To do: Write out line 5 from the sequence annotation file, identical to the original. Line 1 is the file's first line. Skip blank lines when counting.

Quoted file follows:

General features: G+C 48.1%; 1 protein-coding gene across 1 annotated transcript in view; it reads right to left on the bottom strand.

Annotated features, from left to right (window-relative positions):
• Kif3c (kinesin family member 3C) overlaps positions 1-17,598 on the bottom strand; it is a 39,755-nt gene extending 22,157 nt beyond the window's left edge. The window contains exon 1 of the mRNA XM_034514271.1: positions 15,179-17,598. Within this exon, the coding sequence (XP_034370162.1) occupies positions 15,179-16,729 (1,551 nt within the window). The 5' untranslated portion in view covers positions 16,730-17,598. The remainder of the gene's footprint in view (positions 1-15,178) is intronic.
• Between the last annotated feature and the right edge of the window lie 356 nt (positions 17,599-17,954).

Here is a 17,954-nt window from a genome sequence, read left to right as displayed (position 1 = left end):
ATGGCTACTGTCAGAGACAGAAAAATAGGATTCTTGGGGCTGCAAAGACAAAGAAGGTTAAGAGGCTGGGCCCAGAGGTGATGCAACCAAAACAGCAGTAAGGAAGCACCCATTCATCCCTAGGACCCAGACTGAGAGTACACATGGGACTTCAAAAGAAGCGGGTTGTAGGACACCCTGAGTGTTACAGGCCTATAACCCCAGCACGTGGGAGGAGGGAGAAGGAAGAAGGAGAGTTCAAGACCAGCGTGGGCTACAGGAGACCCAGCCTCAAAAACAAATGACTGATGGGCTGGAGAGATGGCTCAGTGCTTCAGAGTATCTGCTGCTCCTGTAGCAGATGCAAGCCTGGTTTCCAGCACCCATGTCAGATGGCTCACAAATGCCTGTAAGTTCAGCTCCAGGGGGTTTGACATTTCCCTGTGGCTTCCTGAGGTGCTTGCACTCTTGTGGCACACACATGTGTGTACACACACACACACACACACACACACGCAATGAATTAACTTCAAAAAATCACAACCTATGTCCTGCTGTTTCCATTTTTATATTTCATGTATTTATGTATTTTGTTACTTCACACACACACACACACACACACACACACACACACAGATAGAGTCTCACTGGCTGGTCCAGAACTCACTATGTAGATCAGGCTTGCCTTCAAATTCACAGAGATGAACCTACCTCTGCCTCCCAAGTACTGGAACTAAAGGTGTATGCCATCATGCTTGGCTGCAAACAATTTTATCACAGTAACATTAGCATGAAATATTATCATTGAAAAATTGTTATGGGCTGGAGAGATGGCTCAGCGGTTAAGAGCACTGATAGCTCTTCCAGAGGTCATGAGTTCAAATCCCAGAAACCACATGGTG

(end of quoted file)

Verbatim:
Here is a 17,954-nt window from a genome sequence, read left to right as displayed (position 1 = left end):